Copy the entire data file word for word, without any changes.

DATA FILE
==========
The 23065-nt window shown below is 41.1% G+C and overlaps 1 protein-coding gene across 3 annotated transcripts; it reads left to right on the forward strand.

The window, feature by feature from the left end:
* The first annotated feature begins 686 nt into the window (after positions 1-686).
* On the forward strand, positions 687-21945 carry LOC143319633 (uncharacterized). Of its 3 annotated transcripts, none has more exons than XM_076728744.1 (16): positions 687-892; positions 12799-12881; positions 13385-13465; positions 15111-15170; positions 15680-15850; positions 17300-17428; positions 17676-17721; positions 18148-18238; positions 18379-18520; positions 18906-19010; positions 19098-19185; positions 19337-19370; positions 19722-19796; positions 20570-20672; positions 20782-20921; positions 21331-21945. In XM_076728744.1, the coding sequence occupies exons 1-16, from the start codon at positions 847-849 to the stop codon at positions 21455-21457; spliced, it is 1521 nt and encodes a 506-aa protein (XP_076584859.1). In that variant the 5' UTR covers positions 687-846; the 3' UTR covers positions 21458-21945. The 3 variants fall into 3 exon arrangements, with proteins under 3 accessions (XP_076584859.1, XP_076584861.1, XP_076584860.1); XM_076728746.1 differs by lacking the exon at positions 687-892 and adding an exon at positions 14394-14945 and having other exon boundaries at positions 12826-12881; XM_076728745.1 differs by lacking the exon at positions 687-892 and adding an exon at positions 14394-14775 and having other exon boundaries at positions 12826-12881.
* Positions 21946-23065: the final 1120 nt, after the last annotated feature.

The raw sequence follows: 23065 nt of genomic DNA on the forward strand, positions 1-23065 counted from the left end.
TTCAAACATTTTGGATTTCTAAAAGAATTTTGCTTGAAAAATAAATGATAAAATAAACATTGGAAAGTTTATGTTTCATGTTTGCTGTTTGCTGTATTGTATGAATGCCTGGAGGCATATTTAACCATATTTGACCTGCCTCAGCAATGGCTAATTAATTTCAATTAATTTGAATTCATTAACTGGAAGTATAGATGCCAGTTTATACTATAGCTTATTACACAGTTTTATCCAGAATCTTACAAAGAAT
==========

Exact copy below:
The 23065-nt window shown below is 41.1% G+C and overlaps 1 protein-coding gene across 3 annotated transcripts; it reads left to right on the forward strand.

The window, feature by feature from the left end:
* The first annotated feature begins 686 nt into the window (after positions 1-686).
* On the forward strand, positions 687-21945 carry LOC143319633 (uncharacterized). Of its 3 annotated transcripts, none has more exons than XM_076728744.1 (16): positions 687-892; positions 12799-12881; positions 13385-13465; positions 15111-15170; positions 15680-15850; positions 17300-17428; positions 17676-17721; positions 18148-18238; positions 18379-18520; positions 18906-19010; positions 19098-19185; positions 19337-19370; positions 19722-19796; positions 20570-20672; positions 20782-20921; positions 21331-21945. In XM_076728744.1, the coding sequence occupies exons 1-16, from the start codon at positions 847-849 to the stop codon at positions 21455-21457; spliced, it is 1521 nt and encodes a 506-aa protein (XP_076584859.1). In that variant the 5' UTR covers positions 687-846; the 3' UTR covers positions 21458-21945. The 3 variants fall into 3 exon arrangements, with proteins under 3 accessions (XP_076584859.1, XP_076584861.1, XP_076584860.1); XM_076728746.1 differs by lacking the exon at positions 687-892 and adding an exon at positions 14394-14945 and having other exon boundaries at positions 12826-12881; XM_076728745.1 differs by lacking the exon at positions 687-892 and adding an exon at positions 14394-14775 and having other exon boundaries at positions 12826-12881.
* Positions 21946-23065: the final 1120 nt, after the last annotated feature.

The raw sequence follows: 23065 nt of genomic DNA on the forward strand, positions 1-23065 counted from the left end.
TTCAAACATTTTGGATTTCTAAAAGAATTTTGCTTGAAAAATAAATGATAAAATAAACATTGGAAAGTTTATGTTTCATGTTTGCTGTTTGCTGTATTGTATGAATGCCTGGAGGCATATTTAACCATATTTGACCTGCCTCAGCAATGGCTAATTAATTTCAATTAATTTGAATTCATTAACTGGAAGTATAGATGCCAGTTTATACTATAGCTTATTACACAGTTTTATCCAGAATCTTACAAAGAAT